Sowing a seed of faith

In the field of botany, there are two types of seeds—orthodox and unorthodox. What sets an orthodox seed apart is its ability to survive. Unorthodox seeds die when exposed to temperatures below 10 degrees Celsius, but orthodox seeds are able to survive droughts, glaciers, and the ravages of time—even 20 centuries, like Methuselah.

Faith, too, is an orthodox seed. It can survive any and every circumstance. Even when you die, your seeds of faith do not. Long after you are gone, the things you plant have the potential to impact the world, near and far, for generations to come.
In Matthew chapter 13 verses 31 to 32, Jesus likens the kingdom of heaven to a mustard seed. He says, “This is smaller than all other seeds, but when it is full grown, it is larger than the garden plants and becomes a tree, so that the birds of the air come and nest in its branches.”

Yes, the mustard seed is unassuming—only two millimeters in diameter—yet grows into a 10-foot-tall tree its first year. It is packed with vitamin B6, B12, C, E, and K and is a natural source of calcium, magnesium, sodium, potassium, iron, and zinc; so faith is.

In 1936, a sociologist named Robert K. Merton wrote a paper titled “The Unanticipated Consequence of Purposive Social Action.” Simply put, he said that every decision we make, every action we take has unintended consequences beyond our ability to control and our ability to predict. Those unintended consequences come in two flavors—unexpected drawbacks and unexpected benefits. An unexpected drawback is when a decision backfires and has the opposite effect of what you intended. For example, if you’ve ever taken a medication that treats one symptom but causes complications, those side effects are unexpected drawbacks. An unexpected benefit, on the other hand, is when a decision doesn’t just accomplish what you intended, but also has a net benefit beyond what you imagined.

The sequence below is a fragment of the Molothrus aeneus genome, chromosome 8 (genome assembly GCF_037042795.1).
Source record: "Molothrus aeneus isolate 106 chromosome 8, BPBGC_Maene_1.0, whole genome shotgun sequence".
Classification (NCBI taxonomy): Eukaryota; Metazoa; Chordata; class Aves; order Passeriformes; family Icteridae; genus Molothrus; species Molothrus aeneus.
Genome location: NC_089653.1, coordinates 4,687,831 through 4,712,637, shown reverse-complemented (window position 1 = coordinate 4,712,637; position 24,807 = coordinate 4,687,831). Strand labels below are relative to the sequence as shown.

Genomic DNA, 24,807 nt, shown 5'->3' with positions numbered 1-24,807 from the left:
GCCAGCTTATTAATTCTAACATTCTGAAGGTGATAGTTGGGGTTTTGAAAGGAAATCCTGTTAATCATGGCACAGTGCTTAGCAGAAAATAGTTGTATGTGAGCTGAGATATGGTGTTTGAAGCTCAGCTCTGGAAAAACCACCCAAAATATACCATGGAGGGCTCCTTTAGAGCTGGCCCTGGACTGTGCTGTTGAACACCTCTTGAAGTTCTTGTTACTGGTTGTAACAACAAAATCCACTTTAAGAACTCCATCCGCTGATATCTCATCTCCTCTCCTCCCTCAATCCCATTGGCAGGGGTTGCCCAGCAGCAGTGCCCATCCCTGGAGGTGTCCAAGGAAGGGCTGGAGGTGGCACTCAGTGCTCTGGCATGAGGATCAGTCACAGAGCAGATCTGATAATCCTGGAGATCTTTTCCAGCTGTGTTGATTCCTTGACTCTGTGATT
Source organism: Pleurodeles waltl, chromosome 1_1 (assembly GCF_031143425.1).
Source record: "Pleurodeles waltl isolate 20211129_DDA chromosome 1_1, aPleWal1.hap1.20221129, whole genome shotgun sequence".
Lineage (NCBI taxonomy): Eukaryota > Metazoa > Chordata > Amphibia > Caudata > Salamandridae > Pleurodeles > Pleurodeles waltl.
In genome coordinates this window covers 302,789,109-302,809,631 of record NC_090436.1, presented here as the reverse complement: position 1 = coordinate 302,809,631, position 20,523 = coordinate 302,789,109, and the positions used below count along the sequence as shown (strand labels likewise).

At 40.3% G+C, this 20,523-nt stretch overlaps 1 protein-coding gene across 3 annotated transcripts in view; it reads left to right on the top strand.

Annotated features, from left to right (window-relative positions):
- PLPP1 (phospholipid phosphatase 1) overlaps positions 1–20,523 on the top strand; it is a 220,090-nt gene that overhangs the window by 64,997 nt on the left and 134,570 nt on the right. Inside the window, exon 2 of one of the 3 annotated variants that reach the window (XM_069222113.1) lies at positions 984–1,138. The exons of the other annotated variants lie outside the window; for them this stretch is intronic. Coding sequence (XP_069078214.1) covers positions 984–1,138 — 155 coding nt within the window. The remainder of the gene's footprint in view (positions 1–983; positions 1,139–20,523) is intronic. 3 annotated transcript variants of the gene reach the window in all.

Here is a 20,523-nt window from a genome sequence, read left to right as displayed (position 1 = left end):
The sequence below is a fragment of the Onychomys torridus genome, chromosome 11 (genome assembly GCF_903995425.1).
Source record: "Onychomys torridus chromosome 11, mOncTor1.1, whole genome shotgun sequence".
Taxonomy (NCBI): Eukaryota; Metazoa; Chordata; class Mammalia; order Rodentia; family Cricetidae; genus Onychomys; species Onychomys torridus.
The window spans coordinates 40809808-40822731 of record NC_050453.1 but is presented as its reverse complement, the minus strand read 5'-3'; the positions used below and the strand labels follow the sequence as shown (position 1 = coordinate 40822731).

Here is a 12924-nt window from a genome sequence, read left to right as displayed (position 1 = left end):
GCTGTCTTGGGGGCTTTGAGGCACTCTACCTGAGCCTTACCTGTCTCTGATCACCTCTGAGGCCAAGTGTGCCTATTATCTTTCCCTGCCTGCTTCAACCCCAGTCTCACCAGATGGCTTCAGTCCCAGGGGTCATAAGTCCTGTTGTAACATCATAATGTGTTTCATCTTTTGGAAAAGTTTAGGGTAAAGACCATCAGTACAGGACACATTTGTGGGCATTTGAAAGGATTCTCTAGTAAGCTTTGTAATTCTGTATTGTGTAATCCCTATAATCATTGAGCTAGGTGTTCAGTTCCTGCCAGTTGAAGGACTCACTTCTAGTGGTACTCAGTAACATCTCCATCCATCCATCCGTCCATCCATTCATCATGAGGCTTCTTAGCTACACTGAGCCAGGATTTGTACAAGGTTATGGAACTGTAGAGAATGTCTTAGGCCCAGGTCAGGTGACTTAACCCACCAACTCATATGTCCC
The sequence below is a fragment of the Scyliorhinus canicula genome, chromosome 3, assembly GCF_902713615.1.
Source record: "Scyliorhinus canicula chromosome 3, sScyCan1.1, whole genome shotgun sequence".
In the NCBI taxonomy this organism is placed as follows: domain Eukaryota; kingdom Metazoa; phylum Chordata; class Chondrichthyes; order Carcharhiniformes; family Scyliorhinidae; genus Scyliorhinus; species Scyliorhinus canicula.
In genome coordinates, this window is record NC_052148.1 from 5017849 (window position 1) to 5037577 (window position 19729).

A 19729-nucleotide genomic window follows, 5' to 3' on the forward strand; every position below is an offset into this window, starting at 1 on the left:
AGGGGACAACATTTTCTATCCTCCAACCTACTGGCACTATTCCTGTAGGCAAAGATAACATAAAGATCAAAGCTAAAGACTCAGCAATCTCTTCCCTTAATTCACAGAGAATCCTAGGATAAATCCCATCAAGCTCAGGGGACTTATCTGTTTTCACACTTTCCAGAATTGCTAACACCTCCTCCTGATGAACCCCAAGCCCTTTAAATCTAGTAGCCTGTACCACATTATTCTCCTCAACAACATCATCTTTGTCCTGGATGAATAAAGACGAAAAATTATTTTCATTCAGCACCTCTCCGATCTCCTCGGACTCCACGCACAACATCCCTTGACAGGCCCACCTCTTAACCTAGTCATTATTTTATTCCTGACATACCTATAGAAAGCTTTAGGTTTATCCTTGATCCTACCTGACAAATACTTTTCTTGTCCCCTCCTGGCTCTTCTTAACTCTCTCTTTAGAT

Let’s look again at Jesus’ parable in Mathew 13. What is the purposive action in this story? Why does the man plant the seed? I think it’s pretty simple—he wanted mustard on his kosher hot dog. It was a culinary decision. But there was also an unintended consequence. Jesus said, “It is larger than the garden plants and becomes a tree, so that the birds of the air come and nest in its branches.”

Is that why the man planted the tree? So the birds could build a nest in its branches? Absolutely not. But God has a way of taking the seeds of faith we plant and accomplishing His purposes in a way we couldn’t predict. In other words, God has ulterior motives for your life, and that’s good news.

Our job is to sow the seed of faith. God’s job is to make it grow. And it doesn’t just grow in a linear fashion. It grows exponentially through time and eternity. The dream God has given you will probably take longer and be harder to accomplish than you imagine, but that’s because God wants to do much bigger and better things than you can imagine. And the seeds of faith you plant will often reap a harvest where you least expect it.

Like a mustard seed, our faith often goes underground for a season. There is no visible evidence of what God is doing, but it isn’t for naught. Take heart. Faith has to take root before it can bear fruit. And it’s often in this phase that we give up on God’s plan.

We will never know when or where or how our lives will reap a harvest. But God is faithful. He is also able to do immeasurably more than all we can ask or imagine. All we need is a little bit of faith.

The author is a graduate student of Sociology at the University of Pennsylvania, USA, a Communications Specialist, and a preacher of the Word of God.